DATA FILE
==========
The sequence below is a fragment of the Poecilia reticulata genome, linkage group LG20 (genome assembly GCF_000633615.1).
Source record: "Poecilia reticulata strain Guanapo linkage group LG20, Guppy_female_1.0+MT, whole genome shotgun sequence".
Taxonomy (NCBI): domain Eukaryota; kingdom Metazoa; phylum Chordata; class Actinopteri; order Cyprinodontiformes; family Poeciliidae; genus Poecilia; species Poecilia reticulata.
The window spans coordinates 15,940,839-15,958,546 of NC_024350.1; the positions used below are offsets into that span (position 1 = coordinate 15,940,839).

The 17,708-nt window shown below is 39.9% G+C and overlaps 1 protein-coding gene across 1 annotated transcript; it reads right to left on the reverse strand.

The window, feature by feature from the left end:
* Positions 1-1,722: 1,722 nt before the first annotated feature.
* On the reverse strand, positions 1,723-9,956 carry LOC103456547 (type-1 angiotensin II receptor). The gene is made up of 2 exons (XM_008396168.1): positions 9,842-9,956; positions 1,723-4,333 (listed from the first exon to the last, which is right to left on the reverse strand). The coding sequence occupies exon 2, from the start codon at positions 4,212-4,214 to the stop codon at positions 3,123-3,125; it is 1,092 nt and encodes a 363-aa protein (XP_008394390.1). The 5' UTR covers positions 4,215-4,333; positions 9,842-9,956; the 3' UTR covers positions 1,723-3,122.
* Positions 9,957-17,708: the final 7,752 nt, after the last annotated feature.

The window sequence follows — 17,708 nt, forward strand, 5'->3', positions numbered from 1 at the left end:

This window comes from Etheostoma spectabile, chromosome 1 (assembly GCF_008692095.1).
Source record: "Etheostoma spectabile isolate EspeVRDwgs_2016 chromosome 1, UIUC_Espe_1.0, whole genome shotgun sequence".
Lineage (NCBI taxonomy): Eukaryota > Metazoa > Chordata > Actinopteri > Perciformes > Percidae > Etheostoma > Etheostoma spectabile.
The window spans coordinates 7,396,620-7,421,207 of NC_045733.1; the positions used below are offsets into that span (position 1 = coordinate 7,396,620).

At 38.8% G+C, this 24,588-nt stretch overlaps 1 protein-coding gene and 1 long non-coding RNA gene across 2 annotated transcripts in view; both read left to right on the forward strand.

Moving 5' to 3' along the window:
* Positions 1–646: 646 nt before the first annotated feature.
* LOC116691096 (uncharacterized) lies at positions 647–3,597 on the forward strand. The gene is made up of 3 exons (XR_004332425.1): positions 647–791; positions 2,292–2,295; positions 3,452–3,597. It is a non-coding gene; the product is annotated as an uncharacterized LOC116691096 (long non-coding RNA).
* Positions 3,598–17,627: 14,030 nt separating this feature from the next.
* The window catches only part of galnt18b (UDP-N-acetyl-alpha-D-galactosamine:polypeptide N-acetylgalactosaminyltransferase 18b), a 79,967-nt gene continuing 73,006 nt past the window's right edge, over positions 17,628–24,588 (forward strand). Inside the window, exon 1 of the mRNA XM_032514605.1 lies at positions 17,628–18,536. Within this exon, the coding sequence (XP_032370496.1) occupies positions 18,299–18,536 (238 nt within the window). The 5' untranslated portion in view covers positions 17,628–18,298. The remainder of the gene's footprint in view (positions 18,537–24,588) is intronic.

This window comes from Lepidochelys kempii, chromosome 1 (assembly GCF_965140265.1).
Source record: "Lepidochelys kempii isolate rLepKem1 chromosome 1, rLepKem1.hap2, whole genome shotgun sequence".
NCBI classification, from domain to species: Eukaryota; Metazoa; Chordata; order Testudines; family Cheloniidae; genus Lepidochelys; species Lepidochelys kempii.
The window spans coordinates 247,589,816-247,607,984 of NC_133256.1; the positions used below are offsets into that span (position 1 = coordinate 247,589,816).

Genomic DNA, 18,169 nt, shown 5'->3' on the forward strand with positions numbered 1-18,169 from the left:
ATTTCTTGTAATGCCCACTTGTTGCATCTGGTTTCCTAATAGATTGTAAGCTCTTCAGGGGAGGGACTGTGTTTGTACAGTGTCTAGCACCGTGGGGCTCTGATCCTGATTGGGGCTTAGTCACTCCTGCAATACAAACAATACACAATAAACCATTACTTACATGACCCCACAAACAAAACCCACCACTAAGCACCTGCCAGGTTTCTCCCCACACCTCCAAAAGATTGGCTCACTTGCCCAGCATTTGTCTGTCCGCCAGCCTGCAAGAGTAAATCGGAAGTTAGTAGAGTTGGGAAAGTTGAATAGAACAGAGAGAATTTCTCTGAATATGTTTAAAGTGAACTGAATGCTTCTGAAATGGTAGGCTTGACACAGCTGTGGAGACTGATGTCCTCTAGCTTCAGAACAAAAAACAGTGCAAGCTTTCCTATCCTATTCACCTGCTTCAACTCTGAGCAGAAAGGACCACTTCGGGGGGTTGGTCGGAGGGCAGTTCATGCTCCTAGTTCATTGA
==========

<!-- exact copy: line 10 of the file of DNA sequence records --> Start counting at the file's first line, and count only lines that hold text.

The window sequence follows — 17,708 nt, forward strand, 5'->3', positions numbered from 1 at the left end: